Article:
…a structure 120m long x 6.7m wide with weight restrictions to enable it to rotate over a river.
On August 13th teams of people worked on the Swing Bridge over the Tyne River to transform the carriageway into ‘Lost & Found’ a pop up garden for the First Bridges Festival www.bridgesfestival.com
Inspiration for the garden came from imagining that Lord Armstrong (the famous industrialist & engineer of the bridge) had created a secret garden, which had been lost and would be now found by residents and visitors of Newcastle & Gateshead over the festival weekend.
The design incorporated wild areas of planting on each of the fixed sections of the bridge, through which pedestrians wandered to enter the hidden formal garden.
Stepping into the formal garden (on the moveable section of the bridge) visitors from both the Gateshead & Newcastle quaysides enjoyed walking around rasied beds creating a potager (beds of decorative & edible plants). Each bed was designed and planted by the community groups using annuals such as Marigolds & lobelia in concentric patterns mixed with alpine plants from Cragside Garden, with vegetables and fruit from local gardens.
Beyond the potager, lawns with a central pathway created a strong vista, punctuated by a central circular area beneath Copola with seating to enjoy the views, specimen planting, to speculate on how it came to be and watch the pedestrians go by.
To either side of the lawns, between the bridge struts, potted conifer trees (from Cragside estate) completed the avenue effect through which the Tyne River and adjacent bridges were viewed.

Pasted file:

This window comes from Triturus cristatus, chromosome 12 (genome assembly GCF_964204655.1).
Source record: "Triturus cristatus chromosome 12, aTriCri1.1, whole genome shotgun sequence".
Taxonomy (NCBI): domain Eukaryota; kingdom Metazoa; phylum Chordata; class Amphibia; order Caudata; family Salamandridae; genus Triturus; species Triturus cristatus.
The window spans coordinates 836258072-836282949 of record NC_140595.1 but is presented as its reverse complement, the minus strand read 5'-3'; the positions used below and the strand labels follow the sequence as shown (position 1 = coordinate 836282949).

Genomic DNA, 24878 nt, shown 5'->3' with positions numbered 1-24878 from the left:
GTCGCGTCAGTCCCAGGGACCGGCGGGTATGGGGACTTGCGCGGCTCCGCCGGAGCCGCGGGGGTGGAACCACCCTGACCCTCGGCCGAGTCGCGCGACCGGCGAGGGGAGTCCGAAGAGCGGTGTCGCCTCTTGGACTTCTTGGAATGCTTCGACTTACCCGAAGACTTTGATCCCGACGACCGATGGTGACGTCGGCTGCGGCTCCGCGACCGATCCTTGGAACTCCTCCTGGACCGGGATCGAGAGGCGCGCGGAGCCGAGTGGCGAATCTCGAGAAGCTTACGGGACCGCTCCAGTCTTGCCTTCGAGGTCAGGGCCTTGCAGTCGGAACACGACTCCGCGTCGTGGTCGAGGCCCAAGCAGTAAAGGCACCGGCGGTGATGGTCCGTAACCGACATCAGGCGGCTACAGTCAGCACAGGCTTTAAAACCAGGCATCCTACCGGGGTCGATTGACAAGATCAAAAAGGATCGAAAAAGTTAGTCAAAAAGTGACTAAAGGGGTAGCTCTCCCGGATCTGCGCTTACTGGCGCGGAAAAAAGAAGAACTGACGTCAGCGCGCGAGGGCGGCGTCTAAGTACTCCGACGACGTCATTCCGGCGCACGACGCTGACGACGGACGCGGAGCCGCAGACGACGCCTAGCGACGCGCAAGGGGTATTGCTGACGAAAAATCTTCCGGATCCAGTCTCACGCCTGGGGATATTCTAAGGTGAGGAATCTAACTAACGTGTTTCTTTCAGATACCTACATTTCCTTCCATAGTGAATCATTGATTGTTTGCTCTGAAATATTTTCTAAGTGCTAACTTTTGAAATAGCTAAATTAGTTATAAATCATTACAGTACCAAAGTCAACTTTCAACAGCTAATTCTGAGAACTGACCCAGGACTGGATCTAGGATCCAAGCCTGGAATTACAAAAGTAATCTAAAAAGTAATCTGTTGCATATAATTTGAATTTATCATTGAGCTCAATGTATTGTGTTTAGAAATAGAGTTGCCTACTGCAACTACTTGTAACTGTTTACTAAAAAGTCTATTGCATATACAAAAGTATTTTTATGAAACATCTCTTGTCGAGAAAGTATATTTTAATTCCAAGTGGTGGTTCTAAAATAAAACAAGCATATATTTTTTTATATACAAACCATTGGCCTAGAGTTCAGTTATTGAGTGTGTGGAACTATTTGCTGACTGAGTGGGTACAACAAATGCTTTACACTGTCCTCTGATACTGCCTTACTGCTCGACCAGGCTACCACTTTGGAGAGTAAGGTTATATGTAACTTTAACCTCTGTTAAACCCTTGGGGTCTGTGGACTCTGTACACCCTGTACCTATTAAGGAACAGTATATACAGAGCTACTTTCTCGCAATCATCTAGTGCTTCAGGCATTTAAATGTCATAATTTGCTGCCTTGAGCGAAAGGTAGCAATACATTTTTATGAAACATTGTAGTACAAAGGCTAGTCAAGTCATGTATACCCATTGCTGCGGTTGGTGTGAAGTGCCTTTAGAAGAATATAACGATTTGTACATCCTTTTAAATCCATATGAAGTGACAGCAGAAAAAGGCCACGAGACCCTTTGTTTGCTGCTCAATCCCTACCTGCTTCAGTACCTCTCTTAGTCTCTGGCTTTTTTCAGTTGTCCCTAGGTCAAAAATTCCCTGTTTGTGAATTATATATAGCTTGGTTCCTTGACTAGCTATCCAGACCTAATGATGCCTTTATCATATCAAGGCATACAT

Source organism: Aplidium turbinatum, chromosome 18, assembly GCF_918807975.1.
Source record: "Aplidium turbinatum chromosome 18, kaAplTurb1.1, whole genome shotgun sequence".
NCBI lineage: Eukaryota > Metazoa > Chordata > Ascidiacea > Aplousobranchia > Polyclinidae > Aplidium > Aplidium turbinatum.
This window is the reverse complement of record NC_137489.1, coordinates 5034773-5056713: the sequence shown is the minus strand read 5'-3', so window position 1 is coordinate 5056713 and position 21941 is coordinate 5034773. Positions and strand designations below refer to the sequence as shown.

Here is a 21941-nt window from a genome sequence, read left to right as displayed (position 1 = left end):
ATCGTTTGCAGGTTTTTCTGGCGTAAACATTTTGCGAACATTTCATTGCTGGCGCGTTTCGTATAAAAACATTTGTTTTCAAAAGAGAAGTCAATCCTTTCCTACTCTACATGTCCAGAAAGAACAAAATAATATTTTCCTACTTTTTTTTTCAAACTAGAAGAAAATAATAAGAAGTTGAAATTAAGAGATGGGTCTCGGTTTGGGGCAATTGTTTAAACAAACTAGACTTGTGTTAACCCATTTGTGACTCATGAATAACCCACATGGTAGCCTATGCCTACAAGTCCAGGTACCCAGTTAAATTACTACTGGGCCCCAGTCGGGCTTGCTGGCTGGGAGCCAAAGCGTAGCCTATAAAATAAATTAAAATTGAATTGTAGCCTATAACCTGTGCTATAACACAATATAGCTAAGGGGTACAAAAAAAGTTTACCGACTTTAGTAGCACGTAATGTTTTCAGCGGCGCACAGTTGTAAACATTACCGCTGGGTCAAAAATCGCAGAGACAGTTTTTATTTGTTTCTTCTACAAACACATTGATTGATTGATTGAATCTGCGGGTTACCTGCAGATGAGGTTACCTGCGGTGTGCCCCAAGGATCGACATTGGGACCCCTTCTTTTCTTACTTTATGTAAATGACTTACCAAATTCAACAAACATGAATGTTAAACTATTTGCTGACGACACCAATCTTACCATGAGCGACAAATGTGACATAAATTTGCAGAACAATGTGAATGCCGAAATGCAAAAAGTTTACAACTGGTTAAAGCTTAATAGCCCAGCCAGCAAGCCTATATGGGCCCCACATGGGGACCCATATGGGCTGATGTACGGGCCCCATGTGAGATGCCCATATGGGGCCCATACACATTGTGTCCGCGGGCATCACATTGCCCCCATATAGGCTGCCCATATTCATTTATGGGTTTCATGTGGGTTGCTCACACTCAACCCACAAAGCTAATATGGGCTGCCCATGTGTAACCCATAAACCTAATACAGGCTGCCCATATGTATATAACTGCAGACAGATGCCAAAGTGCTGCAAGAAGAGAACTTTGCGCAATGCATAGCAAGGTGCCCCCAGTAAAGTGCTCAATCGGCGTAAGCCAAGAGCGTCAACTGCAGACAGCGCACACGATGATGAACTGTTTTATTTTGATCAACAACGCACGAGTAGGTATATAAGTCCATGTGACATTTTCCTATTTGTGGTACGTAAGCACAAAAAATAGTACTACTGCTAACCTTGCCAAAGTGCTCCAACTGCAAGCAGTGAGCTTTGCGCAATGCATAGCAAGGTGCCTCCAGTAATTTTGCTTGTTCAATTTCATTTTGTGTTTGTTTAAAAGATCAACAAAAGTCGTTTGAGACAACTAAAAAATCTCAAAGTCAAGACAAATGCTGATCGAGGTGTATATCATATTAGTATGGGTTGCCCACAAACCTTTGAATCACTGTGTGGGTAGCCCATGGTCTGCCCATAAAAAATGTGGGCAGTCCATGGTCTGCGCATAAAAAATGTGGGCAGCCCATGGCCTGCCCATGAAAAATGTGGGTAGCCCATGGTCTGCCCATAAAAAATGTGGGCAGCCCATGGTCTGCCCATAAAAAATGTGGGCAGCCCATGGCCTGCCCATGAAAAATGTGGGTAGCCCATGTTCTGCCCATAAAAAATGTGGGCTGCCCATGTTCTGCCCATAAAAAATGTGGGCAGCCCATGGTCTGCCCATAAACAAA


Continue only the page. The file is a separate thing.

The ‘Lost & Found’ garden is now committed to the collective memory of thousands of people who walked through or saw the garden from the trains, buses and cars travelling above on the neighbouring high bridges and will hopefully often be recalled.
The transformation of the Swing Bridge into a memorable occassion was made complete at nightfall, by the lighting & firework event that accompanied the rotating of the bridge with the garden upon.
N.B Background influences : Cragside NT garden, Jesmond Dene, formal garden designs of the 20th century, North East allotment heritage, wild gardens, Guerilla gardening
With thanks to all who helped in the tranformation of this bridge into a memorable garden:
Newcastle & Gateshead Initiative & north east england. for commissioning and organising the project & festival.
Bob Milan and BEACON project volunteers, SCAN Guerilla Gardeners, Jill Bennison , Dave Bilton & crew
Community Groups : South Street Primary School Gardening Club, Bill Quay Farm Club, St Chads Church, Comfrey Project, Kenton Sure Start, Westerhope Peace Garden, Nuns Moor Sensory Garden, Wor Hoose Community Project
Ian Walker: Newcastle University ,NCC Jesmond Dene Nursery, Alison Pringle & Ian Fletcher: Cragside Garden National Trust,
Practitioners: A Moesby, B Corbitt, N Marsh, J Purrett
Plants: lent by Heighley Gate, supplied by Cowells, Tom & Joes, Down to Earth and many more Location: Brett Oil
Funded by Lottery/Arts Council England. Gateshead Council. Newcastle City Council. Northern Rock Foundation. Sponsored by: NE1, Get into Newcastle. Alive after Five. Port of Tyne. Easy Jet. Media Partners ncj Media . Metro radio.